I have a theory. It’s based on what I’ve observed, enough times to believe it has merit. Chefs who’ve spent long hours on the culinary front lines of Water and Duckworth, cook better when they move to rural Newfoundland. My latest observation involves Kyle Puddester, a young chef who toiled in various St. John’s kitchens. I tasted his food then and it was respectable enough, but now, it’s a completely different story.
Relocating to Witless Bay with his girlfriend and partner chef, Kayla O’Brien, to open their evening restaurant, Fork, has brought about a transformation in Puddester’s cuisine. Things slow down in places like Witless Bay. You gradually learn to relax and appreciate life. You find time to notice the natural beauty of your surroundings. Then, before you know it, your creative spark is sparking like mad. You’re creating food with enthusiasm and honesty, because it’s what you love to do.
Fork is a restaurant that shares bricks and mortar with another eatery. In daytime, the dory-coloured building overlooking the bay operates as a café called, Irish Loop Coffee House. Evenings from 5:30 p.m. to 9 p.m., the space is occupied by Fork, a fine dining restaurant where Puddester and crew hold sway.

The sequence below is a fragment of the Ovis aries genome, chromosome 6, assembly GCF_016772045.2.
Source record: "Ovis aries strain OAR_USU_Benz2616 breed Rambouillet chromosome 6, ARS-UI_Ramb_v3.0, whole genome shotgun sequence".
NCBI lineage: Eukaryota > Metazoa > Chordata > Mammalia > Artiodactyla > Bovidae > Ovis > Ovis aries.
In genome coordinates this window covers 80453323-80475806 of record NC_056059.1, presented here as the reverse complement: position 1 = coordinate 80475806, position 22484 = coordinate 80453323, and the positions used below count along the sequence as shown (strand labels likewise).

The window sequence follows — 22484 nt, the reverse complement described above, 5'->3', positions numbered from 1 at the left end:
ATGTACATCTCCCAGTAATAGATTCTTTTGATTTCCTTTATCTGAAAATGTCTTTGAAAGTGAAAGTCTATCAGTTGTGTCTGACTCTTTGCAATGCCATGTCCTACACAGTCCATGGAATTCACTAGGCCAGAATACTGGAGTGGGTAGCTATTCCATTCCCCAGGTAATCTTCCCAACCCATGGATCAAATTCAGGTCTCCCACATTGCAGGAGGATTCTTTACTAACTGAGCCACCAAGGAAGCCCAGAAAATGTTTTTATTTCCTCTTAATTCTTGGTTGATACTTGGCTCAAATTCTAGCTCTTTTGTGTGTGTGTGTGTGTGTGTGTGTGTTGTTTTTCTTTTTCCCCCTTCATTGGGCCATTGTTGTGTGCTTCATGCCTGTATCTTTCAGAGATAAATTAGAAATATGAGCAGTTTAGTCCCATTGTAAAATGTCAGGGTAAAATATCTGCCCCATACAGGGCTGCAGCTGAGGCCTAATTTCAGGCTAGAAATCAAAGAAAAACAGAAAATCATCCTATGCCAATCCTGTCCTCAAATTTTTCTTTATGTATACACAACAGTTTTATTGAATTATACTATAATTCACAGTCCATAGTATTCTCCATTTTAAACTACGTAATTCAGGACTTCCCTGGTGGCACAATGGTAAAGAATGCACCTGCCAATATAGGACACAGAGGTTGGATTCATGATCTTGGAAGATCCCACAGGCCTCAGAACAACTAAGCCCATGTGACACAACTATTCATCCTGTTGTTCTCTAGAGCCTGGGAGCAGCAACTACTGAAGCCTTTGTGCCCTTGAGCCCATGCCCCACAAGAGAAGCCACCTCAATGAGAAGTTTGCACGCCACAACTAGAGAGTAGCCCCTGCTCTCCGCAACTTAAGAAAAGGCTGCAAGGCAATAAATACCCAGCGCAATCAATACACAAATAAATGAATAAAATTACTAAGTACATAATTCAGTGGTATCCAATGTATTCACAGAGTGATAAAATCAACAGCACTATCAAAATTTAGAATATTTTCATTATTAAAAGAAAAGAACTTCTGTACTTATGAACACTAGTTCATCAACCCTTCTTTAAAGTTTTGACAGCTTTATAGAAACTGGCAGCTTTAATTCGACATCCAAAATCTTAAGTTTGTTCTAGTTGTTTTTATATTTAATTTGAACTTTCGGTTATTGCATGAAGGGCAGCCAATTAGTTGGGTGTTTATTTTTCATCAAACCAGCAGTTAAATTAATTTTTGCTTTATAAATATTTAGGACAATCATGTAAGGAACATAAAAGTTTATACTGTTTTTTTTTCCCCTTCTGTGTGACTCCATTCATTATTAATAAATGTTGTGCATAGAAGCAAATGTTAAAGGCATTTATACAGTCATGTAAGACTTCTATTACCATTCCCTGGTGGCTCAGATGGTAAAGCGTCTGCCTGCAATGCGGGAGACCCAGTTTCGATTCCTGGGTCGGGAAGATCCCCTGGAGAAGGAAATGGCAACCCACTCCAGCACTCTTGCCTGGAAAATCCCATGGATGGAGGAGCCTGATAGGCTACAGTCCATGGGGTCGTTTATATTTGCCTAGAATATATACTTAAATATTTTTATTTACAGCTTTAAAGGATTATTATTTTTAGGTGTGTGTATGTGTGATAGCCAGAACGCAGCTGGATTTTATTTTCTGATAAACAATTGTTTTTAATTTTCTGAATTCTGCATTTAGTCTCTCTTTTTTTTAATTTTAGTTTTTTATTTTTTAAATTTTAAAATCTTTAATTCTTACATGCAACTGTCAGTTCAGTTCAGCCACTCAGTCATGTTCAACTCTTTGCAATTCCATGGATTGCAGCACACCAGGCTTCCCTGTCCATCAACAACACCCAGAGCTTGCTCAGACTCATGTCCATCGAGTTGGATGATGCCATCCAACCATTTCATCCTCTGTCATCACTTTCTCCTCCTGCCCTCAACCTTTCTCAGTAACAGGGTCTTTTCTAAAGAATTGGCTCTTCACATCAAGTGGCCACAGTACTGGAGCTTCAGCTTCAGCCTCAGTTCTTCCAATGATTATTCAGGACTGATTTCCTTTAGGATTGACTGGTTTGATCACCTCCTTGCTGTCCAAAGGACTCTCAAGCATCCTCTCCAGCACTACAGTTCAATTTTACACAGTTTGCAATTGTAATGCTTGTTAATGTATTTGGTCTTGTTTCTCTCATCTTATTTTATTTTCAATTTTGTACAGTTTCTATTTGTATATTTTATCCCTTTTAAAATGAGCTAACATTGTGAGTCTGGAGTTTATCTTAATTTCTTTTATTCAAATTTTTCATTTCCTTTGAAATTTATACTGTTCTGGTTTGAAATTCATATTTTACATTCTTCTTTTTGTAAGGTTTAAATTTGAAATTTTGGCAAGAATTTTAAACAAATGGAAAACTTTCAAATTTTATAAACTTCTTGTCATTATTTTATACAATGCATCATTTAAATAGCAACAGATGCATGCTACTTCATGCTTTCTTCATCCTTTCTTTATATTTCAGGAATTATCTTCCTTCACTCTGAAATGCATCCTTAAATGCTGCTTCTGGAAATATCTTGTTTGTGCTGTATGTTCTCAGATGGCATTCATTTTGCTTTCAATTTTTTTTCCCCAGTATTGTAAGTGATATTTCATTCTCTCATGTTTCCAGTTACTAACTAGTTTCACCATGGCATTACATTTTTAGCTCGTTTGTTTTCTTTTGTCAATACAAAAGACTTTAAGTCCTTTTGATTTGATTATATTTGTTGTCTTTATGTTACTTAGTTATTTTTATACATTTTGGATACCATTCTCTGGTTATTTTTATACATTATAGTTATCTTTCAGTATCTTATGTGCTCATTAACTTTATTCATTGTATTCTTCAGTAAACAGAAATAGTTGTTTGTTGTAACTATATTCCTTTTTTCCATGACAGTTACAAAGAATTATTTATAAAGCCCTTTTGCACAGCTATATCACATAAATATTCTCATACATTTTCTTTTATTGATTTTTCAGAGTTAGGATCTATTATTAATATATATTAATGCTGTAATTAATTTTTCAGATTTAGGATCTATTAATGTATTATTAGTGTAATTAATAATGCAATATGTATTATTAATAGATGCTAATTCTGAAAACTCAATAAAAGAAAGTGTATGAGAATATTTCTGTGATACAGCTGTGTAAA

Surrounded by décor of chrome kitchen table sets and a sideboard teapot collection, everything brightly coloured, including the walls, I got a strong smell of homespun B & B — minus the first B. One with a great water view. Anticipation was in the air, too. Ours and every other table were anxious to see what Fork could do. How fine would this fine dining experience be?
The provenance of a chef’s ingredients is often revelatory in such matters. I asked Kyle Puddester about that and his answer was reassuring.
“We try to utilize as much local product as we can. We’re working closely with a supplier in Mobile, Steve and Lisa McBride. They supply us with a lot of vegetables and different things. Other than that, it’s whatever we can get from a day-to-day, week-to-week basis from other farms in town and other suppliers. Our menu changes fairly often, almost weekly, sometimes every three days. Other than that, it’s whatever we want to cook. We try to keep it simple. Four or five ingredients per plate, very simple flavours, fresh, local. That’s pretty much it.”